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$$\rm{ Calculate: }\quad \displaystyle \sup_{x\in (0,2)}\left|\cosh\left(x^2-x-1\right)\right|$$

My proof:

$$f(x)=\cosh\left(x^2-x-1\right)$$ $$f'(x)=\left(2x-1 \right)\sinh\left(x^2-x-1\right) $$ $$f'(x)=0 \iff x=\dfrac{1}{2} \rm{ or } \sinh\left(x^2-x-1\right)=0 $$ note that :

$$\sinh(x)=\dfrac{e^{x}-e^{-x}}{2}$$

  • $\sinh\left(x^2-x-1\right)=0$

\begin{align*} \sinh\left(x^2-x-1\right)=0 &\iff \dfrac{e^{x^2-x-1}-e^{-x^2+x+1}}{2}=0\\ &\iff e^{x^2-x-1}=e^{-x^2+x+1}\\ &\iff x=\dfrac{1\pm \sqrt{5}}{2} \end{align*}

\begin{array}{c|ccccccc} x & 0 & & \frac{1}{2} & & \frac{1+\sqrt{5}}{2} & & 2 \\ \hline f'(x) & & + & 0 & - & 0 & + & \\ \hline f(x) & \cosh(1) & \nearrow &\cosh\left(\dfrac{5}{4}\right) & \searrow & \cosh(0) & \nearrow &\cosh(1) \end{array}

then

$$\displaystyle \sup_{x\in (0,2)}\left|\cosh\left(x^2-x-1\right)\right|=\max\{ |f(0)|;|f(1/2)|,|f( \frac{1+\sqrt{5}}{2})|,|f(2)|\}=\cosh\left(\dfrac{5}{4}\right)$$

  • Is my proof correct ?
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    $\begingroup$ i got also $$\cosh\left(\frac{5}{4}\right)$$ and the equal sign holds if $$x=\frac{1}{2},x=1$$ $\endgroup$ – Dr. Sonnhard Graubner Aug 18 '16 at 17:11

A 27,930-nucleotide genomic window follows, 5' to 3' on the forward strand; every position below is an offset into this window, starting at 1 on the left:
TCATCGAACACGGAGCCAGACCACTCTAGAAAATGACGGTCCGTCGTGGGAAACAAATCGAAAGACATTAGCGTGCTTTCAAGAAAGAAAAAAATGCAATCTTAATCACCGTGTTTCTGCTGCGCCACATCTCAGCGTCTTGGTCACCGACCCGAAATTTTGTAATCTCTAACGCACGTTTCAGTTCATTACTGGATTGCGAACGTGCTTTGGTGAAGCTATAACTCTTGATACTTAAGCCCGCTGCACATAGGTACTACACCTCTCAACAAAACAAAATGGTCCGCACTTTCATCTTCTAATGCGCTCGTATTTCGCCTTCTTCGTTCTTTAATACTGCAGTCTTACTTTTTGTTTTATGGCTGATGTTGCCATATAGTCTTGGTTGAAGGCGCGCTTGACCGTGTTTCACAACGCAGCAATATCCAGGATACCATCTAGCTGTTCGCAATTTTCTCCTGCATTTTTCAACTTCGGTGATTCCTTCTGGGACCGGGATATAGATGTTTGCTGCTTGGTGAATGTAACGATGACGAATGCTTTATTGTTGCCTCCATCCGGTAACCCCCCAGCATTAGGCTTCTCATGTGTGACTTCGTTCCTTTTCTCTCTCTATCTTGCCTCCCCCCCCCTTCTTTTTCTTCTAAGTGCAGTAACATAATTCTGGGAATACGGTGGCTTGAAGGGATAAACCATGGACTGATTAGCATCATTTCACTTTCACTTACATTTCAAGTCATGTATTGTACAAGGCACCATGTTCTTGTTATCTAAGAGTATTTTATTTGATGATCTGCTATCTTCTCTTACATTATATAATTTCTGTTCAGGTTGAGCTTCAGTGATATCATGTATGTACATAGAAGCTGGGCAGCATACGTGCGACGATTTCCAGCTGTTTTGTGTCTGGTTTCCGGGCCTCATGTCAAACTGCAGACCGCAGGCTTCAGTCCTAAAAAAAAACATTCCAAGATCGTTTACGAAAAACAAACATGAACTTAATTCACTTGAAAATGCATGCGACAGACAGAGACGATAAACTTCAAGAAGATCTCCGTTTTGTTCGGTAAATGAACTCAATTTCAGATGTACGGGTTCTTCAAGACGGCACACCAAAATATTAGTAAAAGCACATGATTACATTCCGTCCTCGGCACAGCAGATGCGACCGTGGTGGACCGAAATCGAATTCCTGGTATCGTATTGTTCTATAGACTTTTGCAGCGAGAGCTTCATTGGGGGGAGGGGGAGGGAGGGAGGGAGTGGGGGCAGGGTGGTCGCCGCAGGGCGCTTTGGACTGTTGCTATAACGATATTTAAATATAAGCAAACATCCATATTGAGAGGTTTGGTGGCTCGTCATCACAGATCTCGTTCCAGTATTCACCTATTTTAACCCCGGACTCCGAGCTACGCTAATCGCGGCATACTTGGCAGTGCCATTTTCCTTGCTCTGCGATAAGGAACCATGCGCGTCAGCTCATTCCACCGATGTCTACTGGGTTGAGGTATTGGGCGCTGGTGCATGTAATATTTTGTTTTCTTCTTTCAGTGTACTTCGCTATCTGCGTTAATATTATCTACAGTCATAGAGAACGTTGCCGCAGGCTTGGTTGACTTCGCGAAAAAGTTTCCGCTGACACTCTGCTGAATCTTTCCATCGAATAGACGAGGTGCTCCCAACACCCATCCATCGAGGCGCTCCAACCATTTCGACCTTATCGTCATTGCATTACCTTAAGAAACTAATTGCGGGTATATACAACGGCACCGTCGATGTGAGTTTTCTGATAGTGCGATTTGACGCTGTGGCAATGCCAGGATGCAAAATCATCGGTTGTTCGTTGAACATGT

• $\begingroup$ @Dr.SonnhardGraubner $x=1?$ $\endgroup$ – zhw. Aug 18 '16 at 18:23
  • $\begingroup$ $$y=1$$ it was a typo,sorry $\endgroup$ – Dr. Sonnhard Graubner Aug 18 '16 at 18:26
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Alternate proof: Let $p(x) = x^2 - x - 1.$ Verify that $p([0,2]) = [-5/4,1].$ Now $\cosh x$ is an even function. Therefore

$$\sup_{x\in [0,2]} \cosh (p(x))= \sup_{y\in [-5/4,1]} \cosh y = \sup_{y\in [0,5/4]} \cosh y.$$

On the last interval $\cosh y$ is increasing, therefore the desired answer is $\cosh (5/4).$ (Note that $\cosh$ is always positive, so your absolute values are not needed.)

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